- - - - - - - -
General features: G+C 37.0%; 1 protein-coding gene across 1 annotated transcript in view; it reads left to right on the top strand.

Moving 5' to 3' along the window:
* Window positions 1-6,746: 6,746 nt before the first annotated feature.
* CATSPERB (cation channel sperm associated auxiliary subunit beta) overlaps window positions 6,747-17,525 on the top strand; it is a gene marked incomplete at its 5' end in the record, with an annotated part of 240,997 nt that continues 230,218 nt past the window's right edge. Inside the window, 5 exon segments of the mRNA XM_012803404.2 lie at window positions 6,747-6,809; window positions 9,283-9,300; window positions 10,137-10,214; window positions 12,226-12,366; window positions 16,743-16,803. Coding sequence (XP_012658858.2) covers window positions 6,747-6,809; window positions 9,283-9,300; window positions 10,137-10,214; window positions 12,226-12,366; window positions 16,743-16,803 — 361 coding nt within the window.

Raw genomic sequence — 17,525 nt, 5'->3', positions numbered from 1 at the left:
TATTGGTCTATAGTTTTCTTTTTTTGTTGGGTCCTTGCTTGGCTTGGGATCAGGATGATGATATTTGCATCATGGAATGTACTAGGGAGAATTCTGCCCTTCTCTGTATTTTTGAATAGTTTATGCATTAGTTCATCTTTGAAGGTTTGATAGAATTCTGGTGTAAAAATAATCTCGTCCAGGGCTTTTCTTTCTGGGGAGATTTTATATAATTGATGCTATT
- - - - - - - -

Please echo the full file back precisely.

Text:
General features: G+C 37.0%; 1 protein-coding gene across 1 annotated transcript in view; it reads left to right on the top strand.

Moving 5' to 3' along the window:
* Window positions 1-6,746: 6,746 nt before the first annotated feature.
* CATSPERB (cation channel sperm associated auxiliary subunit beta) overlaps window positions 6,747-17,525 on the top strand; it is a gene marked incomplete at its 5' end in the record, with an annotated part of 240,997 nt that continues 230,218 nt past the window's right edge. Inside the window, 5 exon segments of the mRNA XM_012803404.2 lie at window positions 6,747-6,809; window positions 9,283-9,300; window positions 10,137-10,214; window positions 12,226-12,366; window positions 16,743-16,803. Coding sequence (XP_012658858.2) covers window positions 6,747-6,809; window positions 9,283-9,300; window positions 10,137-10,214; window positions 12,226-12,366; window positions 16,743-16,803 — 361 coding nt within the window.

Raw genomic sequence — 17,525 nt, 5'->3', positions numbered from 1 at the left:
TATTGGTCTATAGTTTTCTTTTTTTGTTGGGTCCTTGCTTGGCTTGGGATCAGGATGATGATATTTGCATCATGGAATGTACTAGGGAGAATTCTGCCCTTCTCTGTATTTTTGAATAGTTTATGCATTAGTTCATCTTTGAAGGTTTGATAGAATTCTGGTGTAAAAATAATCTCGTCCAGGGCTTTTCTTTCTGGGGAGATTTTATATAATTGATGCTATT